It was hot. Really hot. Desert hot. And Jason Nolte, ME’05, MS ME’07, was hot. Really hot. Desert hot.
As a driver for the Missouri S&T Solar Car Team in 2003, Nolte piloted Solar Miner IV for 220 miles from Kingman, Arizona, to Barstow, California, as it raced toward the American Solar Challenge title.
“The team really liked me a lot,” Nolte says. “They gave me the leg through the Mojave Desert.”
Their winning time when they reached the finish line in Claremont, California, was 51 hours, 47 minutes, 39 seconds, traveling 2,300 miles in six days — and nearly 5 hours faster than the runner-up.
Nolte parlayed that education and experience with the Solar Car Team into a fast-track career at General Motors, starting with three internships while he was at Missouri S&T. After graduation, he worked on Corvettes and helped create the battery and power electronics system controls on the Volt plug-in hybrid car. Along the way, Nolte worked on teams that had two patents granted and seven others applied for, and he won a “Boss” Kettering Award, the highest level of recognition for innovation and invention at GM.
The knowledge he gained on the Solar Car Team was instrumental in charting his career path.
“That set me apart — the hands-on, real-world experience,” he says. “It helped distinguish me from the crowd when I talked to career fair recruiters and enabled career opportunities I would not otherwise be considered for.”
After three years as a Solar Car Team member, he became the team’s vice president, and in graduate school he became president. In the latter roles, he honed “soft” skills such as team development and operations to become a well-rounded engineer.
Nolte’s infatuation with cars began early. When he was 14, he bought and restored a 1968 Mustang that became his high school car in Germantown, Tenn.
“I’ve been a car guy since fourth grade — at least that’s what my mom tells everybody,” he says. “I always had my head in car magazines.”
His interest in the Solar Car Team began early, too, when he read about it in high school. So Nolte came to a Missouri S&T summer camp after his junior year and met the team. Before camp was over, he was “sanding away” on the solar car, making his choice of college a foregone conclusion.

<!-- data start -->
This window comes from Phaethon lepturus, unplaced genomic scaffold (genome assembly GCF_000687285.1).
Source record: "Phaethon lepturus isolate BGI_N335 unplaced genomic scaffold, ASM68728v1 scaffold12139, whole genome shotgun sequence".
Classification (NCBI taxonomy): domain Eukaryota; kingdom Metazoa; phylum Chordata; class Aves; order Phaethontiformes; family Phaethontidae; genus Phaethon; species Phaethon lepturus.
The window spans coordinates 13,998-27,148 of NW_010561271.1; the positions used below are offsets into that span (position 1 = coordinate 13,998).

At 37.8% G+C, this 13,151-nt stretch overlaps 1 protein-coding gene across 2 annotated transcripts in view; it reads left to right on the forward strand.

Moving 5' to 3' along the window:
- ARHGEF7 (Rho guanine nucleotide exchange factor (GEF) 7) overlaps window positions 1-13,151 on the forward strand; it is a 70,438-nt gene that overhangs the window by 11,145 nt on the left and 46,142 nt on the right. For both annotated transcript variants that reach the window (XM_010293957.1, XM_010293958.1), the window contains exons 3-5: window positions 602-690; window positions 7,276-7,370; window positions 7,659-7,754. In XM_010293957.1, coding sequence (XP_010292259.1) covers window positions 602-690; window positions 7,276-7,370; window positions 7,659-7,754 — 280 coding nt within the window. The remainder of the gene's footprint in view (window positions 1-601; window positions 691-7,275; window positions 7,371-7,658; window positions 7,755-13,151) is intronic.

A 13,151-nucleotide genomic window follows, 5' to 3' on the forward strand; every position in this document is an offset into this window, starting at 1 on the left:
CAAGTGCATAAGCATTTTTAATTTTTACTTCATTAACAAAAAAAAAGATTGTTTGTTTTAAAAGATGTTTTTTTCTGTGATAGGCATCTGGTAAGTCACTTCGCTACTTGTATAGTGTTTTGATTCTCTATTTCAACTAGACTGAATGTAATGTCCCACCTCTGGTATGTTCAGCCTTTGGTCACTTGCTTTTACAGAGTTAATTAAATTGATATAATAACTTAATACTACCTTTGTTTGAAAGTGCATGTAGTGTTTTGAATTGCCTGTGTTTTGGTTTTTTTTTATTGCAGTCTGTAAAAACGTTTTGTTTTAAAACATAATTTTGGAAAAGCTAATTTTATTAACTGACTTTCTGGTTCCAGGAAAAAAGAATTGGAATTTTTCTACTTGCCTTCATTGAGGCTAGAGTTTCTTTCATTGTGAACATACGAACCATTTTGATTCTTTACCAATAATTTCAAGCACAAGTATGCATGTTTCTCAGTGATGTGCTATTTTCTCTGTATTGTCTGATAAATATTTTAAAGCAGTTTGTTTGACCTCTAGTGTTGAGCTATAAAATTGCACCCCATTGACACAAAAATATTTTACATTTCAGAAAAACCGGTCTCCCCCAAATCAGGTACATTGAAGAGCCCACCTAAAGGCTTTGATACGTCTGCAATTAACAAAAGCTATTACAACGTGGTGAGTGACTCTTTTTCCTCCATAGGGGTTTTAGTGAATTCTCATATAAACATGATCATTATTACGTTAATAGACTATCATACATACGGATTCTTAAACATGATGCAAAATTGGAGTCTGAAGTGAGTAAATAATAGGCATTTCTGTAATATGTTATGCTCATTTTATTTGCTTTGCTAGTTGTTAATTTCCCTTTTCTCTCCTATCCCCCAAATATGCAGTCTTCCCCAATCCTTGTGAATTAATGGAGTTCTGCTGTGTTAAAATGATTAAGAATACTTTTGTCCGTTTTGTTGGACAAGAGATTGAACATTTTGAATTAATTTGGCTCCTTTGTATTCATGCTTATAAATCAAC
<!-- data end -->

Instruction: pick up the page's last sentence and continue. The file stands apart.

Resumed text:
“Mechanical engineering gave me a fundamental understanding of cars from the ground up and was a big benefit in my career,” he says.
The Solar Car Team gave him an understanding of electrical, mechanical and battery systems — skills he has used at General Motors.
“I’ve pretty much had a parallel path from the Solar Car to all the work I’ve done at GM,” he says. “Much like with the Solar Car, I got plenty of experience in those systems.”
After his work on the Volt, Nolte put his mechanical engineering training to use in GM’s performance line of current-generation Cadillacs — the ATS-V and CTS-V — and on the 2014–15 Camaro Z/28.
In October, Nolte left the drawing board and became an investment manager with GM Ventures LLC, the corporate venture capital arm of General Motors, drawing on the soft skills he honed in leadership roles with the Solar Car Team.
He’s on a plane about every three weeks to meet with potential GM partners, seeking out investable companies with products or ideas that could help General Motors stay on the cutting edge of vehicle design and performance. Nolte’s experience on the production and design side gives him valuable insight, he says, into what makes a good partnership.
If he identifies a company that works out, it’s a victory for everyone involved.
“Venture capital investment is a way to drive innovation, in people, in companies, in technology,” Nolte says.